tv CBS Evening News With Scott Pelley CBS December 26, 2016 6:30pm-7:00pm EST
both south and north dakota, creating white-out conditions. in some places conditions are so bad, drivers are creeping along highways coated in ice. >> 20mph or less is about all you can do here. >> reporter: the combination of snow and ice has forced the north dakota highway patrol to close several hundred miles of the interstate, creating a virtual no-man's-land. motorists are warn that they travel in some regions at their own risk. in minot, snowblowers are clearing away a foot of new snow. forecasters warn some areas could get another six inches. >> we are getting more this year than since i've owned the snowblower, and i've hand shoveled about ten tons of snow. it looks like we're in for a pretty hard winter. >> brennan: wind gusts up to 60mph and freezing rain are knocking out power in both north and south dakota. in minneapolis, a driver escaped serious injury when icy conditions caused a semi-truck to tip on its side. but in utah, a
when his car slid into oncoming traffic along the snow-covered highway. now high winds have moved in behind a weekend of rain and snow in minnesota. the blowing and drifting snow today forced two of the three runways at the minneapolis-st. paul international airport to close. wind gusts here in minnesota up to 66mph. that is just below hurricane force. now, they know how to fight snow on these runways. with that wind it is tough to battle. there were 200 flights either canceled or delayed. >> reporter: i'm demarco morgan. those storm-caused flight delays weren't just in minneapolis. in minot, north dakota, blizzard conditions transformed the international airport into a frozen the unthat. >> oh, you ain't going to get through that. >> reporter: mountains of snow blocked runways. strong winds and low visibility forced airport officials to completely shut down. as the st
did the misery. >> i don't even know what's going on. i don't know how many flights were delayed today. >> reporter: by mid-day, midway airport in chicago was leading the nation in delays and cancellations. southwest passenger juan flynn thought he was going to atlanta. >> if you can't get me out today, you can't get me out tomorrow, you don't have any other planes? >> reporter: do you always travel during the busiest time of the year? >> no. >> reporter: holiday travelers like shirley wilson took the more than 70 delays and cancellations at newark's liberty international in stride. >> just come in early, because you never know what will happen. delays or whatnot, just come in early. >> reporter: after a bumpy start here at newark airport, traffic is now flowing smoothly. the airline industry estimates 73,000 more passengers travel each day during the holiday season. margaret, that's about a 4% increase over last year. >> brennan: than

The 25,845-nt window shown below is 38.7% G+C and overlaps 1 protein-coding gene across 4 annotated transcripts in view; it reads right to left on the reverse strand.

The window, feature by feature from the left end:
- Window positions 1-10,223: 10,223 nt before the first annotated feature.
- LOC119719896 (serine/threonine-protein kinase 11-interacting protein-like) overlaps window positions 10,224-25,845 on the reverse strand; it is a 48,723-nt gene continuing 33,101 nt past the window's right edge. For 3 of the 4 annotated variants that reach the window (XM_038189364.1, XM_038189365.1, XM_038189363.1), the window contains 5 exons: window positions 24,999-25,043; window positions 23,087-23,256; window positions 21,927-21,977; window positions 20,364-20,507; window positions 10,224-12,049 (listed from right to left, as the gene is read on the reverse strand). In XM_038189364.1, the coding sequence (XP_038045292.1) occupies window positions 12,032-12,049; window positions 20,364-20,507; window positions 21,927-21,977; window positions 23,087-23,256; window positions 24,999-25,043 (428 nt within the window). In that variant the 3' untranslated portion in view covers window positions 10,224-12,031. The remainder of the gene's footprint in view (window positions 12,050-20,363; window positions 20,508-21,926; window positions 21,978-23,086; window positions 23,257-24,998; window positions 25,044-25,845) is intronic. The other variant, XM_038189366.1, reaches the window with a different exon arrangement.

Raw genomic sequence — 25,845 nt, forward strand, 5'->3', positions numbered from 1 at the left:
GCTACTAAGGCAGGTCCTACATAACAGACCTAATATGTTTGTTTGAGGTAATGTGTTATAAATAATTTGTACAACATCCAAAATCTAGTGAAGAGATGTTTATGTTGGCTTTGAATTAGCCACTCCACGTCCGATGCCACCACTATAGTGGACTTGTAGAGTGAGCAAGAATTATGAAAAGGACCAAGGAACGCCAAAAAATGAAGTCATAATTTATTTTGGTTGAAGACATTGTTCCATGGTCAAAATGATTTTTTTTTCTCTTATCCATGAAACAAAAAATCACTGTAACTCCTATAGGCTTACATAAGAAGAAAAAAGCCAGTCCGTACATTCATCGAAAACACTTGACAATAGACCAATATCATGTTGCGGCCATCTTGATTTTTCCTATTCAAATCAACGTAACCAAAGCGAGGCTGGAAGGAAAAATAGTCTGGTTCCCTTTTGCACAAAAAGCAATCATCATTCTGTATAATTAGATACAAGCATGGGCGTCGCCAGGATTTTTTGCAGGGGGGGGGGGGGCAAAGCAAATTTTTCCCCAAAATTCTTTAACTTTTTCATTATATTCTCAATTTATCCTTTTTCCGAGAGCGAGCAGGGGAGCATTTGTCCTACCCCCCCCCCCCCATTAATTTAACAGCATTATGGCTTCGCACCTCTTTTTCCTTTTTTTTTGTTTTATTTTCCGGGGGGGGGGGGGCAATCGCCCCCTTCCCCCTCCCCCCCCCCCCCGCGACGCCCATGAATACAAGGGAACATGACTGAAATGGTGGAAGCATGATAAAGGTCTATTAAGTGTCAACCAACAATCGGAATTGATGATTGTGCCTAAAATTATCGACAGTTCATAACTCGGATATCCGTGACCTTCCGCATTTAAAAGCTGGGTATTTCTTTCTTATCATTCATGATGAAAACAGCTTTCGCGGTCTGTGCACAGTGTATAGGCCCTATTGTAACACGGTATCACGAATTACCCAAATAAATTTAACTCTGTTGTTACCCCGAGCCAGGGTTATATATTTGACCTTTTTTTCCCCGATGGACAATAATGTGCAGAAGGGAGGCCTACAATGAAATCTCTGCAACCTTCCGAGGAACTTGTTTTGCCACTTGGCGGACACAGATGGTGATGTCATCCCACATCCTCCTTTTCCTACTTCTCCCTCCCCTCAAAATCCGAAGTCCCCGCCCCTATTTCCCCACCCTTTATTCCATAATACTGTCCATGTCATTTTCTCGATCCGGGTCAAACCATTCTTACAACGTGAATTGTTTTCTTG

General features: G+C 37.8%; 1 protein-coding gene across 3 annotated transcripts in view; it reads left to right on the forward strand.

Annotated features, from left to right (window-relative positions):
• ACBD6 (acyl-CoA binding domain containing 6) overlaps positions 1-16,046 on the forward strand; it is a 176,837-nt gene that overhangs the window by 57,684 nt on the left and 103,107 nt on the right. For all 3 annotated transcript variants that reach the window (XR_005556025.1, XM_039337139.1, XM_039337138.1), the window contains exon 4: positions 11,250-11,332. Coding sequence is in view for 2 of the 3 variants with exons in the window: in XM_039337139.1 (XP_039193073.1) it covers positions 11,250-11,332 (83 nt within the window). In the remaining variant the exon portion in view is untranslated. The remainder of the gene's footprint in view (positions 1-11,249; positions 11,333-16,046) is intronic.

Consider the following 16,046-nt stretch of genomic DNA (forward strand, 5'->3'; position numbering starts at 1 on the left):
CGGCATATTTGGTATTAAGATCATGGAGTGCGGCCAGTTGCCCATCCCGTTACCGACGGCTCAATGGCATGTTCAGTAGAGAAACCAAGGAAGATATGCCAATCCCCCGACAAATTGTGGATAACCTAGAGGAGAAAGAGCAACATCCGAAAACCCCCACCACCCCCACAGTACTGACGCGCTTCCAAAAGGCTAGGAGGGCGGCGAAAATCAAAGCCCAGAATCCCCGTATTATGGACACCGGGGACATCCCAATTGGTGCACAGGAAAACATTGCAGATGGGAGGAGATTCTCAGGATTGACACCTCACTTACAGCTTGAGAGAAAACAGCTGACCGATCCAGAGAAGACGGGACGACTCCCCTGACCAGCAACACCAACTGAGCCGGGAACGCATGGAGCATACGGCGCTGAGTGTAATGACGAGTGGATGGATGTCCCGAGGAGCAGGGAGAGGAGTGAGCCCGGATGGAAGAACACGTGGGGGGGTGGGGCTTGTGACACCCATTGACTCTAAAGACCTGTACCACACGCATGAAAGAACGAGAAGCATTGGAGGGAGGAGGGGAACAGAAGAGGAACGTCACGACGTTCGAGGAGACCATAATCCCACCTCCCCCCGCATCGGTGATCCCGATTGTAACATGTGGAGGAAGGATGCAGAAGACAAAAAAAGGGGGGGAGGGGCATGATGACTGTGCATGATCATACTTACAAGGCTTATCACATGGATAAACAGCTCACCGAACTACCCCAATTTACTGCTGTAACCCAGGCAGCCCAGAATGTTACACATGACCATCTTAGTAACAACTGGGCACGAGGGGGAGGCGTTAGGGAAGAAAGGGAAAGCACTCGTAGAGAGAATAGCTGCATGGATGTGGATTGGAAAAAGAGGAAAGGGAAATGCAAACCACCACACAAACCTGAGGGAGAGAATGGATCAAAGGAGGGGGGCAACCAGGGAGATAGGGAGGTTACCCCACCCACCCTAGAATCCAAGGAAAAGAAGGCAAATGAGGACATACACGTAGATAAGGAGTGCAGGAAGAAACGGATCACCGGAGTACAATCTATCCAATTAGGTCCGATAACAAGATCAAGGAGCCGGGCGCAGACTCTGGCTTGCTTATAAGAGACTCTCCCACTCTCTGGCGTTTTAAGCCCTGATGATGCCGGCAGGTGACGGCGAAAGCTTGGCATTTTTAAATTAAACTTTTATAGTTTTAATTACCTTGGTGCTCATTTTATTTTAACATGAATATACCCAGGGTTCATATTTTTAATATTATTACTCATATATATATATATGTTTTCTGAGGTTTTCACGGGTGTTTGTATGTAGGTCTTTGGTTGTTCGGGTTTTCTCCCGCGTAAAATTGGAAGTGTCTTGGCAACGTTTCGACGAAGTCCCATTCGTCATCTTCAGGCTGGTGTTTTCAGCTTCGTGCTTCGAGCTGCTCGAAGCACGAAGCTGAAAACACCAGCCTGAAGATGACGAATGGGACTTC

where weather permitted, americans flocked to the stores. the day after christmas usually sees the second most foot traffic of the season right behind black friday. jericka duncan went looking for bargains. >> 75% off christmas. >> reporter: the holiday shopping season didn't end with christmas. for some it just began. >> there's so many clearance racks everywhere. >> i think everything at least had one sale on it. >> reporter: it's also one more chance for retailers to cash in. analysts predict the week after christmas will account for about 14% of this year's holiday sales. department stores struggling to keep up with online retailers looked forward to today and the increased foot traffic. market strategist matt wolf. why is the day after christmas becoming so much more increasingly important for these brick-and-mortar stores? >> probably because about 25% of people say they got a gift card. so we know the gift card business is enormous and blowing up. we also know tt